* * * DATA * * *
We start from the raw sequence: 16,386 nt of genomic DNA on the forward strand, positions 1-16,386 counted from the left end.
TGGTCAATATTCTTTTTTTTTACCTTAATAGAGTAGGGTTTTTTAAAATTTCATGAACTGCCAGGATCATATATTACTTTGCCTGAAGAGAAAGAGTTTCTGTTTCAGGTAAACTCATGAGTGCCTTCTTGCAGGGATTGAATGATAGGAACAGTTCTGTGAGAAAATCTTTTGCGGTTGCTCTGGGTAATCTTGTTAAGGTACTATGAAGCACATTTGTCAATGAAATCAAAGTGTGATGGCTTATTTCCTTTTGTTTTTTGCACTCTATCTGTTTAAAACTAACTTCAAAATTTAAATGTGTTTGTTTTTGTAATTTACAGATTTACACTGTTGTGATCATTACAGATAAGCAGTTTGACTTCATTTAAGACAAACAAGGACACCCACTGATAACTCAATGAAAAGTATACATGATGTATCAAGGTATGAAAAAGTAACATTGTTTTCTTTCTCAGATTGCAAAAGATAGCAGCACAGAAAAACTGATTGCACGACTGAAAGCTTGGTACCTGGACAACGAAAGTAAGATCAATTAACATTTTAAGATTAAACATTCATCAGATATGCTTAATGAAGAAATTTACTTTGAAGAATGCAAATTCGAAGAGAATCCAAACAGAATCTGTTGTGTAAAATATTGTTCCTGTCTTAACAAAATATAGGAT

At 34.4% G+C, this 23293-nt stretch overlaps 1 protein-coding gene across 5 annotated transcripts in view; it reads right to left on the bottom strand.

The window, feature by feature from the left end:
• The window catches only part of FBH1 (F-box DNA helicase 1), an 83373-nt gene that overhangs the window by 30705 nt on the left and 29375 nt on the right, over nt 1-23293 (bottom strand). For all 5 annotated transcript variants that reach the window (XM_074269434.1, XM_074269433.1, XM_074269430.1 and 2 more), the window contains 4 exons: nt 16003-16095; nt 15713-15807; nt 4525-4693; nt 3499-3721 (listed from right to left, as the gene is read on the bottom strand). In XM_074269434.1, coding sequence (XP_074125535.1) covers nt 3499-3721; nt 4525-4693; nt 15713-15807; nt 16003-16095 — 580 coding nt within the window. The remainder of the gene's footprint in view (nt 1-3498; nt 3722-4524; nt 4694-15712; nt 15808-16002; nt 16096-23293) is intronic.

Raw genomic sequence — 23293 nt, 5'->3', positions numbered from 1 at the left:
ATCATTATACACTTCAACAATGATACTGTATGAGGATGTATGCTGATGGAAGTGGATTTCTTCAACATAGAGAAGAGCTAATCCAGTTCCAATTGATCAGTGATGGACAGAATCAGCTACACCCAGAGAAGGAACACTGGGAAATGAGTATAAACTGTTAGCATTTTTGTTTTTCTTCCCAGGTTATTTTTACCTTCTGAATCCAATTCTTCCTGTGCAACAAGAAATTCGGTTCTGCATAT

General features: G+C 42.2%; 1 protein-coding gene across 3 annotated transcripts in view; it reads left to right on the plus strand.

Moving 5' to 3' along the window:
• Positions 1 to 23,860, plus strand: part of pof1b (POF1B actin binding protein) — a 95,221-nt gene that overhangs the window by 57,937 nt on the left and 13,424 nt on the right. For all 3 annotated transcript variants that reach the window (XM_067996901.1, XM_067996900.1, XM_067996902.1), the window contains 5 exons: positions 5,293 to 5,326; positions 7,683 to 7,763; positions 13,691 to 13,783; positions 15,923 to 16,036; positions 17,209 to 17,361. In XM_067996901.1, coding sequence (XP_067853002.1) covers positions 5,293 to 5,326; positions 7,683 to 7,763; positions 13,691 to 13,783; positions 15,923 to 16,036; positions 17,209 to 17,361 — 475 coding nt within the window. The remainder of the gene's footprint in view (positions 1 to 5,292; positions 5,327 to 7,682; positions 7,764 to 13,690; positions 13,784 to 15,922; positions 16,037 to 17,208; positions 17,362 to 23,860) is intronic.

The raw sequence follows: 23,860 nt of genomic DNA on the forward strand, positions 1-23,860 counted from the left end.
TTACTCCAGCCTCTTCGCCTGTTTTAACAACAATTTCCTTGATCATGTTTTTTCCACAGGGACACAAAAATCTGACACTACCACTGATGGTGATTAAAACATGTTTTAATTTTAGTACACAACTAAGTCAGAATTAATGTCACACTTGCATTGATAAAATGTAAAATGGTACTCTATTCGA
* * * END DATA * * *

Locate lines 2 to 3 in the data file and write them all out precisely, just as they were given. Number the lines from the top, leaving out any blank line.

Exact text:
TGGTCAATATTCTTTTTTTTTACCTTAATAGAGTAGGGTTTTTTAAAATTTCATGAACTGCCAGGATCATATATTACTTTGCCTGAAGAGAAAGAGTTTCTGTTTCAGGTAAACTCATGAGTGCCTTCTTGCAGGGATTGAATGATAGGAACAGTTCTGTGAGAAAATCTTTTGCGGTTGCTCTGGGTAATCTTGTTAAGGTACTATGAAGCACATTTGTCAATGAAATCAAAGTGTGATGGCTTATTTCCTTTTGTTTTTTGCACTCTATCTGTTTAAAACTAACTTCAAAATTTAAATGTGTTTGTTTTTGTAATTTACAGATTTACACTGTTGTGATCATTACAGATAAGCAGTTTGACTTCATTTAAGACAAACAAGGACACCCACTGATAACTCAATGAAAAGTATACATGATGTATCAAGGTATGAAAAAGTAACATTGTTTTCTTTCTCAGATTGCAAAAGATAGCAGCACAGAAAAACTGATTGCACGACTGAAAGCTTGGTACCTGGACAACGAAAGTAAGATCAATTAACATTTTAAGATTAAACATTCATCAGATATGCTTAATGAAGAAATTTACTTTGAAGAATGCAAATTCGAAGAGAATCCAAACAGAATCTGTTGTGTAAAATATTGTTCCTGTCTTAACAAAATATAGGAT

At 34.4% G+C, this 23293-nt stretch overlaps 1 protein-coding gene across 5 annotated transcripts in view; it reads right to left on the bottom strand.